Beatrix von Storch, deputy leader of the party's parliamentary faction, had criticized Cologne police for sending out information in Arabic on Twitter.
“What the hell is going on with this country? Why is an official police site … tweeting in Arabic?” she wrote. “Did you mean to placate the barbaric, Muslim, gang-raping hordes of men?”
#PolizeiNRW #Köln #Leverkusen
تتمنى الشرطة في كولن لجميع الناس في منطقة كولن وليفركوزن والمدن الأخرى إحتفالاً سعيداً بعام 2018 الجديد.
https://t.co/G5erMWFNQyرأس السنة 2017 ـ لمزيد المعلومات: # pic.twitter.com/BGxs4Kew7K
— Polizei NRW K (@polizei_nrw_k) December 31, 2017
Von Storch's tweet appeared to reference chaotic 2015 New Year's Eve celebrations in Cologne, which were marred by mass sex assaults on women by men of mostly North African origin.
Cologne police told AFP their complaint alleges that the tweet flouted laws against incitement to hate.
Von Storch's account was blocked by Twitter for 12 hours following her post, and the tweet has since been removed.
She posted the same comment on Facebook, which then also took it down, citing “incitement to hate (paragraph 130 of the German penal code)”.
Twitter and Facebook's tough stance came as an anti-online hate speech law came into effect on January 1st in Germany.
Social media companies that fail to remove illegal inflammatory comments could face up to €50 million ($60 million) in fines.
AfD chief Alexander Gauland took aim at the new rules, saying in remarks carried by national news agency DPA that the regulations are “Stasi methods that remind me of communist East Germany”.
Gauland, who is not active on social media, encouraged users of such websites to “keep publishing” the erased comments from von Storch.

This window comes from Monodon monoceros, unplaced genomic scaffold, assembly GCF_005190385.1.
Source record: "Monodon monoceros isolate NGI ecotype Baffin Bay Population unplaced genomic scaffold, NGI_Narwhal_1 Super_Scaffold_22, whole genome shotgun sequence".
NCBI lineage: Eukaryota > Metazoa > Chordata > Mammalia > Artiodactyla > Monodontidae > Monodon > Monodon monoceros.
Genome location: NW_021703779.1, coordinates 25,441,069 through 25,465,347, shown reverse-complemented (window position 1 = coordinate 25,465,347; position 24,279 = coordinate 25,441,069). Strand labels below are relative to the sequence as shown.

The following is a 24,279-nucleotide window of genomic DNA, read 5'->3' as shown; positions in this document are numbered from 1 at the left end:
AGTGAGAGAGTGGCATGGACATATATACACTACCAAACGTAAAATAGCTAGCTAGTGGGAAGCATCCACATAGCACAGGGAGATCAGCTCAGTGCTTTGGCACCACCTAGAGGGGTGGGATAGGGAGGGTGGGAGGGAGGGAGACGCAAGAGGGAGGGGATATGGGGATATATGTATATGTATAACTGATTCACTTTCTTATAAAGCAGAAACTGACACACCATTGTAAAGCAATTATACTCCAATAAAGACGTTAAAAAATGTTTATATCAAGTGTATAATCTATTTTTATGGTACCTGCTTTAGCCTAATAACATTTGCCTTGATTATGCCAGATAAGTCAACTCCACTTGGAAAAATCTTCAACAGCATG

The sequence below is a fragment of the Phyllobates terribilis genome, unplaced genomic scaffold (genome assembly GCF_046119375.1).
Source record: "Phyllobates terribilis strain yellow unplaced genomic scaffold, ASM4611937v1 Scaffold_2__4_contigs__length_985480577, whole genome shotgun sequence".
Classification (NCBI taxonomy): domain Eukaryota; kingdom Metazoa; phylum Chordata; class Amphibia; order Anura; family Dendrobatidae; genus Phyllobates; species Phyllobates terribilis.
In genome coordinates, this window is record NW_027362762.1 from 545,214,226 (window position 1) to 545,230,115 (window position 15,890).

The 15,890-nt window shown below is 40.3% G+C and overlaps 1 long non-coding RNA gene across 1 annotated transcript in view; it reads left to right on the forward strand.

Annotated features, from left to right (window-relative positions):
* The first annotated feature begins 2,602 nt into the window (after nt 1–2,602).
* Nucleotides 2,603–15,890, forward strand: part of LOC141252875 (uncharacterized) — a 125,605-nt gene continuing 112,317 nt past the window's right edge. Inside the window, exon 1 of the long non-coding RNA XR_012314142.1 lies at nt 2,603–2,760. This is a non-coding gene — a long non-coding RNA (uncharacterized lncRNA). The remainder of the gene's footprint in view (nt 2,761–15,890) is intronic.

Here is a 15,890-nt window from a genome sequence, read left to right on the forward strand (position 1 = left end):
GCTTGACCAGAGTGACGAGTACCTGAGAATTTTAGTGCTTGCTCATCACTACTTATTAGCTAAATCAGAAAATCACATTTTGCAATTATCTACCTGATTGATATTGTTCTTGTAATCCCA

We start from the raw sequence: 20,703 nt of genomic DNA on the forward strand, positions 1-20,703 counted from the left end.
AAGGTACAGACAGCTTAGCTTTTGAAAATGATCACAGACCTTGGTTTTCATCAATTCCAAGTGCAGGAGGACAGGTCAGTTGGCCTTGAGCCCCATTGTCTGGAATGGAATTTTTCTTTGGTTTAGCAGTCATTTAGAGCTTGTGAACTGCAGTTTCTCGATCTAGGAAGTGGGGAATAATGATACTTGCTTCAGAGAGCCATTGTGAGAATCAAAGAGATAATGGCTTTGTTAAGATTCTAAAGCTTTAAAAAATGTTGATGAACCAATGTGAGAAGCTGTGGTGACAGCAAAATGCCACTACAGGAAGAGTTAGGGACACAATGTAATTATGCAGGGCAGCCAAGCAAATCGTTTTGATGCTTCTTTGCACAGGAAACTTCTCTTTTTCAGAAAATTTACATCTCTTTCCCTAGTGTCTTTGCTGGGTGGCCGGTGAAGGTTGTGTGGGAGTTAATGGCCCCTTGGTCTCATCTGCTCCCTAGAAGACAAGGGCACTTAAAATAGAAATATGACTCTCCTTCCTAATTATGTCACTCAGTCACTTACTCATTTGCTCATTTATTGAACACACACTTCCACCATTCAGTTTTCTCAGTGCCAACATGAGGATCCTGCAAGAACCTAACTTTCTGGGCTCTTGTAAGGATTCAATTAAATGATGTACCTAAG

A Cologne police spokesman said it was long-standing practice to send out information in several languages during large gatherings and events.
“We simply want people to be able to understand us,” said the spokesman.
The AfD seized 92 parliamentary seats in September elections – the strongest showing for a far-right party in the post-war era – as it capitalized on discontent over the more than one million asylum seekers who arrived in Germany since 2015.
X-rays for age?
The refugee issue has again captured public attention over the New Year, with a debate about whether asylum seekers claiming to be minors should submit to medical checks such as hand X-rays to determine their age.
Conservatives, especially from Chancellor Angela Merkel's camp, have pushed to standardize the probes after the murder of a 15-year-old girl in the western town of Kandel by her Afghan ex-boyfriend.
The perpetrator claims to be the same age as the victim, but the girl's father believes him to be significantly older.
Universal medical age checks for refugees “would be an encroachment on welfare,” radiologist and German Medical Association president Frank Ulrich Montgomery told the Sueddeutsche Zeitung newspaper in response to the calls.
“X-raying without any medical indication is interference with people's bodily integrity.”